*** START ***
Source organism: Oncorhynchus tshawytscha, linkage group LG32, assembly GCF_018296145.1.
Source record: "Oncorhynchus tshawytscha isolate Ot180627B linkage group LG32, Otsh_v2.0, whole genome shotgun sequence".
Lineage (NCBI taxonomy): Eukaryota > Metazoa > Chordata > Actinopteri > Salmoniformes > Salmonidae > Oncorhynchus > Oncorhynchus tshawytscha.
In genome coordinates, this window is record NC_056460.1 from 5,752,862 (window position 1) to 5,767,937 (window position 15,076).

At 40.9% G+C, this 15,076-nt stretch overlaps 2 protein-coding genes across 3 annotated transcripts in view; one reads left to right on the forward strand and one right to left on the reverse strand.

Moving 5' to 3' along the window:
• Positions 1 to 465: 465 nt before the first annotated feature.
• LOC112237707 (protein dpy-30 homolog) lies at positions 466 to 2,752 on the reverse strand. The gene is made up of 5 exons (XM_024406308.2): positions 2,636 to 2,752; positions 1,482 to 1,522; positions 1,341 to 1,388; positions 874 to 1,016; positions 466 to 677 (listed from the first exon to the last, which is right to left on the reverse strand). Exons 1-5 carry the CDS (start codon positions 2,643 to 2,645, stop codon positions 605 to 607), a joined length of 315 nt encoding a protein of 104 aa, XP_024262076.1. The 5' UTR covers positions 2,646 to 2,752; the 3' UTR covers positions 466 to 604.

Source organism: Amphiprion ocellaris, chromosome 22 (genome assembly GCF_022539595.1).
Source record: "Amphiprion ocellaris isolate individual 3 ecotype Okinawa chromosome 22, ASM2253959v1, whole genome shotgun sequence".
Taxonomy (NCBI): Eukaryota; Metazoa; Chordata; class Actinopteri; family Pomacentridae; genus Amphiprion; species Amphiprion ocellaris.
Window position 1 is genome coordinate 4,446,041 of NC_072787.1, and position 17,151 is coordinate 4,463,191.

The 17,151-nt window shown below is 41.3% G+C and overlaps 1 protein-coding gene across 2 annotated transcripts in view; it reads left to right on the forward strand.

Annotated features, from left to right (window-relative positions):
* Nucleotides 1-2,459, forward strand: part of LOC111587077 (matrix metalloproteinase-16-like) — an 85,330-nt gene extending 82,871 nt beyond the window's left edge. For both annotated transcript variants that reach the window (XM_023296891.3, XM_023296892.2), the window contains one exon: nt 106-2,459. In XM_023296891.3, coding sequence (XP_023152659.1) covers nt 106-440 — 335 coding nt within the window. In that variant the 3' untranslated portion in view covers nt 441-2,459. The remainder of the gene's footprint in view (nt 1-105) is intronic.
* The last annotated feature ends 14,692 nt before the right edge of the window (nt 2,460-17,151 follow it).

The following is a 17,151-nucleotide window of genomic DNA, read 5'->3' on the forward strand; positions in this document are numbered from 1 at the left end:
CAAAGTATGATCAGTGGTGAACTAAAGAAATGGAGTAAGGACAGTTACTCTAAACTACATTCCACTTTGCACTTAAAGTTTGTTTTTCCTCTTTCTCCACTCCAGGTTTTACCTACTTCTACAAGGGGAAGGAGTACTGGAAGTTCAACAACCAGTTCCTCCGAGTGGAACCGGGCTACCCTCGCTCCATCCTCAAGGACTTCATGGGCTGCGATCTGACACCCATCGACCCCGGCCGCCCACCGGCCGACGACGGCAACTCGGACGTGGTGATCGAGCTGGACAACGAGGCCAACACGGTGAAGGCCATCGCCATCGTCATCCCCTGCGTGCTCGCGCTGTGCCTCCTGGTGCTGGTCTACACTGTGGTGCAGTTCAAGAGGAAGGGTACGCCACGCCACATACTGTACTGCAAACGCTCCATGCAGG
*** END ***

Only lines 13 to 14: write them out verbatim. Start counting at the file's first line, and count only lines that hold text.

The 17,151-nt window shown below is 41.3% G+C and overlaps 1 protein-coding gene across 2 annotated transcripts in view; it reads left to right on the forward strand.

Annotated features, from left to right (window-relative positions):